Sunday, 29 April 2007

Great St George

I was away from blogging on the Solemnity of St George, but as we come to the end of the Octave (!) I thought I'd better pay tribute to our glorious patron. I can think of no better way of doing this than by posting some photos that I took last week in the church of St George in Amberg.

I particularly liked the early eighteenth century frescoes on the walls of the nave showing examples of St George's powerful intercession - the usual stuff (sickness, fire, death, etc) but also various military situations involving the great enemy of Christian Europe at the time: the Ottoman Turks. The first fresco, with the inscription Ecclesiae Tropoeophorus Tuetur - in Duello, shows a 'duel' between a Christian knight and a Turk:

This fresco, in pugna navali, shows St George using what looks like thunderbolts against the Turks at Lepanto (1571):

Finally, this one, in obsidione, refers to the Siege of Vienna (1683), again showing St George's assistance:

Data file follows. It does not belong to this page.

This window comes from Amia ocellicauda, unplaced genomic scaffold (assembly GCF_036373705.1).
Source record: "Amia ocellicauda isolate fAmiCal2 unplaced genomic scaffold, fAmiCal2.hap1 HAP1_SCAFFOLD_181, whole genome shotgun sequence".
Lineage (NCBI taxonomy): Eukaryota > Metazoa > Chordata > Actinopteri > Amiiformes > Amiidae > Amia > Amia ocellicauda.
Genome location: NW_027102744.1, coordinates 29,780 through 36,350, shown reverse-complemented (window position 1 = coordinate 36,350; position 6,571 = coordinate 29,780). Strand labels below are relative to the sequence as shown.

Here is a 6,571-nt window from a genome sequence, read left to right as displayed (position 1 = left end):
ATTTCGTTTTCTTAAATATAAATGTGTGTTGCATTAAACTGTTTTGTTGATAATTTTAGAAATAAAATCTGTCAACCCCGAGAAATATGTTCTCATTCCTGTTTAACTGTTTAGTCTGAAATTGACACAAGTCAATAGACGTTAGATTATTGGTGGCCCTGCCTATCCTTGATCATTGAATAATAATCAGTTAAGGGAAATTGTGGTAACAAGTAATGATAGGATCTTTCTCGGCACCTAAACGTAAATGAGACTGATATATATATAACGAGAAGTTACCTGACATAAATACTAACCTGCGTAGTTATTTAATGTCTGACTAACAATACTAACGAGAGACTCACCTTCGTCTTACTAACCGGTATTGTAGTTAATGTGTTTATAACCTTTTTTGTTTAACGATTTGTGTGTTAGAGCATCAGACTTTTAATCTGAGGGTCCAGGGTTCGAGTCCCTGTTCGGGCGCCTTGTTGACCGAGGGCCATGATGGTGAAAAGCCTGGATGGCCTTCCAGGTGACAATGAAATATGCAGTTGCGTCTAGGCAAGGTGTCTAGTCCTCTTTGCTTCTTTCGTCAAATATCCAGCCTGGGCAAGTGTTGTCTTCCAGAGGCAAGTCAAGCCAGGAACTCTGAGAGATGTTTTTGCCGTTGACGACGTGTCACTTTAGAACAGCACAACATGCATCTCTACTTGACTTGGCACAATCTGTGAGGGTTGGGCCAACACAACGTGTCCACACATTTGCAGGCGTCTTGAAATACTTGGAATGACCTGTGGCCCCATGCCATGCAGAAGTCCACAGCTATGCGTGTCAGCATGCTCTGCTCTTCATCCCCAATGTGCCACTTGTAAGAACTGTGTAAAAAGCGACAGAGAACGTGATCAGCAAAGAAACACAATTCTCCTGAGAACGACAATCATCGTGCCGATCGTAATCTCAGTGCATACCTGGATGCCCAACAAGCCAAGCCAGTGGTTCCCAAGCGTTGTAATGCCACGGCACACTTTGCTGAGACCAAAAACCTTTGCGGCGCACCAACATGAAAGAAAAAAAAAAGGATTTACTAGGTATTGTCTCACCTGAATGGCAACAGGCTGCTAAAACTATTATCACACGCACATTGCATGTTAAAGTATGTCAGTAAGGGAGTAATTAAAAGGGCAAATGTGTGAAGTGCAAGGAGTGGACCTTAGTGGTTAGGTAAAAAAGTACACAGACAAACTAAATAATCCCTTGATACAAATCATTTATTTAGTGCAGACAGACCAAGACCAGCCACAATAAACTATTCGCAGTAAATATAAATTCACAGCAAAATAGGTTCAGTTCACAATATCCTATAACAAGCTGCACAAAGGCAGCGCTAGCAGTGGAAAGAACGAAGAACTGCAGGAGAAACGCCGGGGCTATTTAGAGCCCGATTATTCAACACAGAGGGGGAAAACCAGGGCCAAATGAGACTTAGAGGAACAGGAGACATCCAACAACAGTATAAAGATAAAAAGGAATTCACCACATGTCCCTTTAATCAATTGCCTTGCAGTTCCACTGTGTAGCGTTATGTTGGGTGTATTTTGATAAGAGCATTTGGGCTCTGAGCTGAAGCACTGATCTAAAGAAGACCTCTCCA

Great St George, our patron, help us,
In the conflict be thou nigh;
Help us in that daily battle,
Where each one must win or die.

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Anonymous Anonymous said...

A phantastic blog, both sophisticated and enjoyable. Keep at it!

1:30 pm  
Blogger Fr Nicholas said...


2:13 pm  
Anonymous Anonymous said...

Fr. Nicholas

Could you explain to me what the yellow and white bunting signifies? I have seen it in photos of an American church recently also, but I have never actually seen this in person here in the States. Someone suggested that perhaps it is something that one does for Easter. If so, does it go up at the Vigil and come down before Pentecost? Any info you have on this tradition would be much appreciated.

6:09 pm  
Blogger Fr Nicholas said...

I don't have an exact answer. I saw it on my last trip to Bavaria, which was outside of Eastertide. Perhaps the yellow and white is a tribute to the Bavarian Pope? Any other ideas?

11:03 pm  

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